small amp. Good beginners e Editorial Page Editor cates of merit. Rooi at the University of
outfit. Must sell. Cheap. Call leel is on an e teintergovernr r ton Mou Sh
rank Stanfield 46-2650 Day or mental personnel assignment Judi Benson and Doug Shaver In the prose cat egory, William RBoad Soutn Pw Box 17074,
384-7363 Night from the U.S. Department of are the first place winners of the Tackett took second place and Jacks< c Florida 32216.
3 3i6 n tio i eai ven Labor and will be one of two Academic Enrichment and Skills third place went to James Telepihone 904) 646-2650.
SAT PREoPARATIO N persons to receive honorary Center Annual Writing Contest. Alderman.
COURSE near UNF. 20 hours, degrees at ISU's 116th annual
over 600. Course repeatable free. first prize in the poetry division Thei wnrs a ive i ele othe cot
70 pt. improvement by the second She earned the bachelor of for her poem, "To a Husband hea int ic d
try or your money back. Attend science degree in English and Ex." Shaver, a sociology major i nen o pin les T This public document w
first class free, no obligation. Call journalism from ISU in 1950, then took the first prize in the prose on c display p primgated at an estimated
(305) 854-746S earned a masters degree in category with his science fiction on pubc dsplay cost ofie, prcopy to fo
GRE PREPARATION COURSE guidance and student personnel short story entitled "Neoterra." tents, faclty, career
near UNF. 18 hours, $35; course administration. She was awarded The Academic Enrichment and an and administrative
repeatable free. Score 1000 by the the doctorate of education in Benson also took second and Skills Center is currently holding professional staff about
second try or your money back. guid an d personnel adinis- third place in the poetry division a speech contest which will run i affecting the unver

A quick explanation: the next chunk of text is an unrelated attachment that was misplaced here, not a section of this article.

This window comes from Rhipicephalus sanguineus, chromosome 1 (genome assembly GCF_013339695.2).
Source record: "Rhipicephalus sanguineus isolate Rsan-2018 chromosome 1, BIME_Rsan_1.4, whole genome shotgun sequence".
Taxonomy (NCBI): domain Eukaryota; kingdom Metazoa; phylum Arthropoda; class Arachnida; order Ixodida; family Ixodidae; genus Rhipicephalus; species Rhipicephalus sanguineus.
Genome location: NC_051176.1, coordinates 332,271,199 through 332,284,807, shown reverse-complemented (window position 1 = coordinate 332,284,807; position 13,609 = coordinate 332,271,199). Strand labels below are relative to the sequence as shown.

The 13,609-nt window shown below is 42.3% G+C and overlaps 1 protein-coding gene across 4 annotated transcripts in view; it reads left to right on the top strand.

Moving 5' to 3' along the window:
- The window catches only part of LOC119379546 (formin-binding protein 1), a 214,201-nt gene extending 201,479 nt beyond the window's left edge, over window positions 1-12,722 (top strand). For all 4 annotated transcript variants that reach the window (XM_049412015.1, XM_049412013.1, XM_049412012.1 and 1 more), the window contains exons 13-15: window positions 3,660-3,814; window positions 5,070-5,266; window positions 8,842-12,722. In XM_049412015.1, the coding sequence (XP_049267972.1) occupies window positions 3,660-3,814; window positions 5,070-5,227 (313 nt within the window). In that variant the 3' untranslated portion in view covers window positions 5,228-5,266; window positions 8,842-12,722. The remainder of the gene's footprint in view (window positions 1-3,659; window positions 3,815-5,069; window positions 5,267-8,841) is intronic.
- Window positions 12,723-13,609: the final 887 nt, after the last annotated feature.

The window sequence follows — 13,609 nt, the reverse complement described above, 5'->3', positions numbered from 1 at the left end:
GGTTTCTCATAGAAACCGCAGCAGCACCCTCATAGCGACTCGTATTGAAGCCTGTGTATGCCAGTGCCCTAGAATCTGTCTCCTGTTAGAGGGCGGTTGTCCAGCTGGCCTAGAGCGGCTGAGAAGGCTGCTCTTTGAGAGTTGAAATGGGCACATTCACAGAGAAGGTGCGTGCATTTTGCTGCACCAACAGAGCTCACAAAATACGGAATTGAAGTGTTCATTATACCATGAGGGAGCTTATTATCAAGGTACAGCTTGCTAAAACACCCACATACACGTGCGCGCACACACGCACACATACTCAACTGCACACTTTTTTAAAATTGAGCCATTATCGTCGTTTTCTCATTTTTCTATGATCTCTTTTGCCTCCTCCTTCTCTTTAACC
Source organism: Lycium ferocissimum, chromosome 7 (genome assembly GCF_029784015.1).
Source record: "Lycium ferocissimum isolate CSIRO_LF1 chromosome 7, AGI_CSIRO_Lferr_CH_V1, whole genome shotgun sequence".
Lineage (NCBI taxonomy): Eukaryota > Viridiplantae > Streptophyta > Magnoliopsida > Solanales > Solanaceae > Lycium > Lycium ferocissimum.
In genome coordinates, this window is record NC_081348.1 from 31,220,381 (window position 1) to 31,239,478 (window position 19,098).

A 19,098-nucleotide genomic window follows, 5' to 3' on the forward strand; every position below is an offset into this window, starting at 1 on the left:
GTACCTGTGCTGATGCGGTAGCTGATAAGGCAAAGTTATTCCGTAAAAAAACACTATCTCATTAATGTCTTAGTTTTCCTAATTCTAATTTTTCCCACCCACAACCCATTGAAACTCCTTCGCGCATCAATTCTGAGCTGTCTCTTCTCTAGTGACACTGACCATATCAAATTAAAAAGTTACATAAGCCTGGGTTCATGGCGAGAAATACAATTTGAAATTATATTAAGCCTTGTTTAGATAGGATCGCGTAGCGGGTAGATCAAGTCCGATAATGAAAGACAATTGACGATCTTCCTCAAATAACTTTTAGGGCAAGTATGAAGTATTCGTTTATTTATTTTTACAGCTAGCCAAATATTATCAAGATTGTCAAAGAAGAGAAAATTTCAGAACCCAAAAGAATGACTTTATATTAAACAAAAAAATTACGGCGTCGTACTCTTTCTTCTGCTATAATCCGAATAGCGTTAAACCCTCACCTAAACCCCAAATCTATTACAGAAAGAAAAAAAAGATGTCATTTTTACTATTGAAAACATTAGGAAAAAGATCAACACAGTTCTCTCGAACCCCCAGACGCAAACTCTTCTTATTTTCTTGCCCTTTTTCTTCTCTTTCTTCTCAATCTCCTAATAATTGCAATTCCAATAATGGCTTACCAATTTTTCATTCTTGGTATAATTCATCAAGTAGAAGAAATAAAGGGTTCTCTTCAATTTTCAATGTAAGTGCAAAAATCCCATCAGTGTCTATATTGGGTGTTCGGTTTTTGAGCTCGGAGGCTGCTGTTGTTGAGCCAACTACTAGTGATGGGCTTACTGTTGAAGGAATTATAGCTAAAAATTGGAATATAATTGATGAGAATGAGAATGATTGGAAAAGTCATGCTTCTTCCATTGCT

Call (305) 854-7466. traction by New York University while Pamela Stone, Lucile Slade, through May 27th. om
Page 6 THE HALYARD May 21, 1975
Editor and General Manager... Assoc. Prof. W.J. Roach
Managing .Editor... Drew Brunson ON BE IMtUAI,
Editorial Page Editor Frank StanfiqlI UAY IY "
Students need more OT ^"tDE-or
IT WIAS 0 f
notice about contests MURTREs ."'' ,
Twice within the last month, a competitive S YF
event on campus, involving cash prizes, has been ,FIS 4d/S t sa
announced less than two weeks before the L0
deadline for submitting entries. In both cases,
such short notice was inexcusable. For what it's worth
Both these events were planned last summer,
and sponsoring funds were allocated last fall. Who should rule schools?
They should have been well publicized long ago.
By DOUG SHAVER parents prevail?
THE LAST DAY to enter the speech contest
now being conducted by the Skills Center was In West Virginia, some school Parents have a legitimate
Si b administrators, perhaps at the concern in anything that happens
last Friday. Posters announcing this contest were urging of some faculty, have to their children. Their responsi- ,,
not placed on bulletin boards until the week decided that certain materials ability for their children's
before. The original deadline for the art ought to be included in certain enculturation is not interrupted U
Se classes. The parents in that during the hours those children is something most taxpayers are
competition held earer this month was May school district object to the are in school. not qualified to dos theschools
Again, it was officially announced only the week inclusion of those materials in the are left to run themselves, within
before. curriculum. Furthermore, their taxes are constraints laid uponhem by
supporting the schools. We state laws and school board
Let us grant that their feelings generally assume that one who directives.
Even then, although the competition was open are intense and sincere. Let us pays for a product or service is
to all students, announcements were made only also admit that the validity of entitled to specify what that I tend to agree with the latter